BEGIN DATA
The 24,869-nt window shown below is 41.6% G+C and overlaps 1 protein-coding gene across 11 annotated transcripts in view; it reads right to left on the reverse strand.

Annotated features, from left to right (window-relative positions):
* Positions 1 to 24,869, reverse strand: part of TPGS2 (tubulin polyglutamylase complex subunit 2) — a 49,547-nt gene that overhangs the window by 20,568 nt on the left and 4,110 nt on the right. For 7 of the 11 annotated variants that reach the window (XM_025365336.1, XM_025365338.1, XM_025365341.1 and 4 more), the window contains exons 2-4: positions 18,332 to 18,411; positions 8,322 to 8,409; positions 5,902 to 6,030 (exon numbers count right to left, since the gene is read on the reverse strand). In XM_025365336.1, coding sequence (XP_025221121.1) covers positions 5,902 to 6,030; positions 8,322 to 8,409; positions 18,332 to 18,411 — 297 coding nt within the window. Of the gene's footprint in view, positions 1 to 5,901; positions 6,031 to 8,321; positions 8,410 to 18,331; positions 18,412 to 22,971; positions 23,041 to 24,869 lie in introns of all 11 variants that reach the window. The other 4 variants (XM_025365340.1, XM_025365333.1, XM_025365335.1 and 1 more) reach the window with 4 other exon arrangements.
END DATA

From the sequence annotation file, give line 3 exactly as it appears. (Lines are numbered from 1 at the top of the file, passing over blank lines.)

* Positions 1 to 24,869, reverse strand: part of TPGS2 (tubulin polyglutamylase complex subunit 2) — a 49,547-nt gene that overhangs the window by 20,568 nt on the left and 4,110 nt on the right. For 7 of the 11 annotated variants that reach the window (XM_025365336.1, XM_025365338.1, XM_025365341.1 and 4 more), the window contains exons 2-4: positions 18,332 to 18,411; positions 8,322 to 8,409; positions 5,902 to 6,030 (exon numbers count right to left, since the gene is read on the reverse strand). In XM_025365336.1, coding sequence (XP_025221121.1) covers positions 5,902 to 6,030; positions 8,322 to 8,409; positions 18,332 to 18,411 — 297 coding nt within the window. Of the gene's footprint in view, positions 1 to 5,901; positions 6,031 to 8,321; positions 8,410 to 18,331; positions 18,412 to 22,971; positions 23,041 to 24,869 lie in introns of all 11 variants that reach the window. The other 4 variants (XM_025365340.1, XM_025365333.1, XM_025365335.1 and 1 more) reach the window with 4 other exon arrangements.